Shooting with a vintage Polaroid camera brings the best of two worlds together; shooting with film and the instant gratification we’ve grown to love with digital. Being able to review your photos instantly.

After years of shooting with vintage film cameras, the most frustrating part of the experience has been the wait. I would shoot incredible photos and get the film scanned weeks later. By the time I got my scans, I lost all the excitement over that shoot. 

Wanting to continue shooting with film, but also having the instant gratification of reviewing the photos I decided to explore old Polaroid cameras.

As a photography enthusiast, I was always fascinated by the charm of vintage Polaroid cameras. My journey began when I found an old Polaroid SX-70 at a flea market. Initially, I struggled with its manual controls and the peculiarities of instant film. The first few shots were overexposed, a testament to my inexperience.


However, as I continued experimenting, I learned the nuances of lighting and composition unique to Polaroids. Capturing moments became an adventure, each photo developing into a memory, revealing its character slowly. This experience deepened my appreciation for the art of instant photography, reminding me of the joy in simplicity and the beauty of imperfection.

After trying many other old vintage Polaroid cameras, I decided to put together a buying guide. I hope this helps anyone looking to buy their first Polaroid camera!

Before we get into what vintage Polaroid cameras are best, let’s cover some common questions you might have about these old instant cameras. 

Types of vintage Polaroid cameras

There are thirteen different types of instant cameras developed by Polaroid between 1948 and the present day. The different types of instant cameras are defined by the type of Polaroid camera film format they use. Of these thirteen types of cameras, only five types are still supported. Three of these five would be considered vintage by today’s standards.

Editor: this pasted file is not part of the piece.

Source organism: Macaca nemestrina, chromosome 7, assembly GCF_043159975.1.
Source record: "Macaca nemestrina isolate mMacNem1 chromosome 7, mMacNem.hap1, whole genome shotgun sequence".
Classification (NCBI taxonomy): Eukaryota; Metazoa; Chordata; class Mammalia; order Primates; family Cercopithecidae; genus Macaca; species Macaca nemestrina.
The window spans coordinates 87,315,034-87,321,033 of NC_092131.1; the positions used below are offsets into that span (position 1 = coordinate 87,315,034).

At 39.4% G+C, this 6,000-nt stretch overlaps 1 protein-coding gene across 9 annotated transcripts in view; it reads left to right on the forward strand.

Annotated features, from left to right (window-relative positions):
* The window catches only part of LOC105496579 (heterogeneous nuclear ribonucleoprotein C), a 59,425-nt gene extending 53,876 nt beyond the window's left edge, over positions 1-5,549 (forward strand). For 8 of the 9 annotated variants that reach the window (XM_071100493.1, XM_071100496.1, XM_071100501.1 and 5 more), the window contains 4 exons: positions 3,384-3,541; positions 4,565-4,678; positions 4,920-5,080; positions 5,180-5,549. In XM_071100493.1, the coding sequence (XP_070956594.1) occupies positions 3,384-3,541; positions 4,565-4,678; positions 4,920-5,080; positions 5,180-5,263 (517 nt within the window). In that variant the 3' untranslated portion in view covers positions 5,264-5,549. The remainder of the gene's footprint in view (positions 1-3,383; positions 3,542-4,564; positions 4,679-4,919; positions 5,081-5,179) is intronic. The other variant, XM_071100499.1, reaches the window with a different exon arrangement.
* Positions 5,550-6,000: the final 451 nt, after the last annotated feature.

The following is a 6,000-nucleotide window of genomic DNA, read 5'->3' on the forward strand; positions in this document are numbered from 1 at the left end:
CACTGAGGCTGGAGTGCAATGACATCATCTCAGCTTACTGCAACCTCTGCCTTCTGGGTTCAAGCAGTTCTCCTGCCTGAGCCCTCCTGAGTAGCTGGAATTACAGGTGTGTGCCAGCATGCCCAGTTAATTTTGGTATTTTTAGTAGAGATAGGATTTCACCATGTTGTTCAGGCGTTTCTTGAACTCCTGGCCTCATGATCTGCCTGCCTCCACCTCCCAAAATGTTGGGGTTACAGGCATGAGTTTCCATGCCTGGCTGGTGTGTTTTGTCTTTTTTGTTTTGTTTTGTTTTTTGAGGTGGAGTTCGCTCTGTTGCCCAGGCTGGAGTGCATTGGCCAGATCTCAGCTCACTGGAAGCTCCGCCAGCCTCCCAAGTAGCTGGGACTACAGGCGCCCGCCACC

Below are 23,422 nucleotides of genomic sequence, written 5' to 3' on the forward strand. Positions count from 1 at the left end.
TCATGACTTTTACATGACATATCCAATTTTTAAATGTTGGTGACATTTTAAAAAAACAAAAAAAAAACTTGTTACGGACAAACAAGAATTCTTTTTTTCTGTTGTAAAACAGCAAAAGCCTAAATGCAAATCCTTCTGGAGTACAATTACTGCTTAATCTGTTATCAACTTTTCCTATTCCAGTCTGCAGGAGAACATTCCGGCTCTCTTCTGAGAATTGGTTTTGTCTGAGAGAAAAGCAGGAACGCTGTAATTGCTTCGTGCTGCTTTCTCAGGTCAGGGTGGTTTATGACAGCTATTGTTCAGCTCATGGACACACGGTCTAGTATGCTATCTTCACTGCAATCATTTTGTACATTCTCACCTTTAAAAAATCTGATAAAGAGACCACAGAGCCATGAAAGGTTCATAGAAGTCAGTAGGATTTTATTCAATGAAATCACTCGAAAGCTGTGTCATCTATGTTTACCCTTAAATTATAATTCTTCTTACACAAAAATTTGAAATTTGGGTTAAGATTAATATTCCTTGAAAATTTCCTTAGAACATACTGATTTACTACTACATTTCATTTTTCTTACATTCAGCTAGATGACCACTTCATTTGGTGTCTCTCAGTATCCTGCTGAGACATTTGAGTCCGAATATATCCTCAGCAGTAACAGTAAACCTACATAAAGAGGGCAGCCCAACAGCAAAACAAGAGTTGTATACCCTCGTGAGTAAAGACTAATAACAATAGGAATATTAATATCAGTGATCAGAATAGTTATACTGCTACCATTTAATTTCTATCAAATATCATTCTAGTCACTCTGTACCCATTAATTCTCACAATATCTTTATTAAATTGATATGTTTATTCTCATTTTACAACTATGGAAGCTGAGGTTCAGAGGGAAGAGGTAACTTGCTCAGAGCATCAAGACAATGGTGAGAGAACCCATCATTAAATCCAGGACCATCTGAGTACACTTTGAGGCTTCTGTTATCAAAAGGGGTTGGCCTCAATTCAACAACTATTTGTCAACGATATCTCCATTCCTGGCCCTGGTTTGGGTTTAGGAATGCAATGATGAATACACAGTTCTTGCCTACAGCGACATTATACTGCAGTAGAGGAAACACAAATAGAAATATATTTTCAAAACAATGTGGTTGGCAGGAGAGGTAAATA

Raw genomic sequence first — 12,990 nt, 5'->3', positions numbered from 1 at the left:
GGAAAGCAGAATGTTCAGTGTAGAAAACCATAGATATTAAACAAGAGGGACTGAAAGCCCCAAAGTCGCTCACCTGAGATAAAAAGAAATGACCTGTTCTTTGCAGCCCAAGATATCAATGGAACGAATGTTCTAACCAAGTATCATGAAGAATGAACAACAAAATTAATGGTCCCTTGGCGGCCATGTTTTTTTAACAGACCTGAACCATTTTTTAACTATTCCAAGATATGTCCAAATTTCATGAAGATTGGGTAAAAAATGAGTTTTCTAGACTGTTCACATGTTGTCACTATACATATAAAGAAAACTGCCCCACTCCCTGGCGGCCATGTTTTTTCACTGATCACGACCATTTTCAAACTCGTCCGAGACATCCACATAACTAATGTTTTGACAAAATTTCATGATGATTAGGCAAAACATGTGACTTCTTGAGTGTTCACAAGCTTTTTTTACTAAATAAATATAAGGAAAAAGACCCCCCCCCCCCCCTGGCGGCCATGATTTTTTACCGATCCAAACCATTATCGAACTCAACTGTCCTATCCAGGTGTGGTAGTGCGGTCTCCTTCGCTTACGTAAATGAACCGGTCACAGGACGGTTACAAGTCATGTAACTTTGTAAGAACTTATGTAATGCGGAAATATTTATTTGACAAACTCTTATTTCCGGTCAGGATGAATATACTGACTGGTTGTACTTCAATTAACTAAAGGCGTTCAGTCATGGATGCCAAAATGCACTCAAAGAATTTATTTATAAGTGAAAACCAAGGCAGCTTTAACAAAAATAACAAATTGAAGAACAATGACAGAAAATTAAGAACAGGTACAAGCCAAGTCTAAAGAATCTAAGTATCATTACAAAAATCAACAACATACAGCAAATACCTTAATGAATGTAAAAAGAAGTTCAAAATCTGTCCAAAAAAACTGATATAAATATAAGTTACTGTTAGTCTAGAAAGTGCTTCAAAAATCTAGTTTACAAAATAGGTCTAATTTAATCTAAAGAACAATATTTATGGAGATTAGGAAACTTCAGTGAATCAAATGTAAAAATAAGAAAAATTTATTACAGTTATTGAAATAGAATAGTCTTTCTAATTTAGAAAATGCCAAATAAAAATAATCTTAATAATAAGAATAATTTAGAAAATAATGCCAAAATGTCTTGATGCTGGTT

These types of vintage Polaroid cameras that are still supported are cameras that use SX-70, 600, and 8×10 Integral Film. Modern films are the Go Film and i-Type films. 

For the sake of this article, we will primarily focus on the integral SX-70 film and 600 film type of vintage Polaroid cameras. These two types of old Polaroid camera models use the most advanced vintage film that produces long-lasting quality photos. They are also some of the most accessible with readily available film. 

Where to buy vintage Polaroid cameras

You can buy vintage Polaroid cameras in many locations, both online and offline. They can be found anywhere where you would buy vintage lenses or vintage cameras. 

Places to buy vintage Polaroid cameras would include:

  • eBay
  • Facebook Marketplace
  • Etsy
  • Amazon
  • Craigslist
  • Specialty camera stores
  • Online camera retailers (ie. B&H, Keh, Adorama)
  • Thrift stores
  • Garage sales

Additionally, you can also purchase refurbished vintage Polaroid cameras directly from the Polaroid website. This could be the best place to buy your vintage Polaroid 600 and Polaroid SX-70 cameras. These certified cameras are sold at a premium but are guaranteed to be functional.

Best vintage Polaroid camera for beginners 

Polaroid Sun 660 Autofocus Instant Camera


The Polaroid Sun 660 Autofocus Instant Camera is one of the friendliest cameras for beginners. With a reasonable price of around $50 – $60 USD on eBay, this camera requires minimal investment. 

The camera comes with beginner-friendly features such as an automatic flash with override and the Sonar Autofocus system. This autofocus feature sends out high-frequency sound waves that help it establish the distance to the subject and adjust focus. This results in sharper images. 

Cheapest vintage Polaroid cameras

Polaroid 600 Square Instant Camera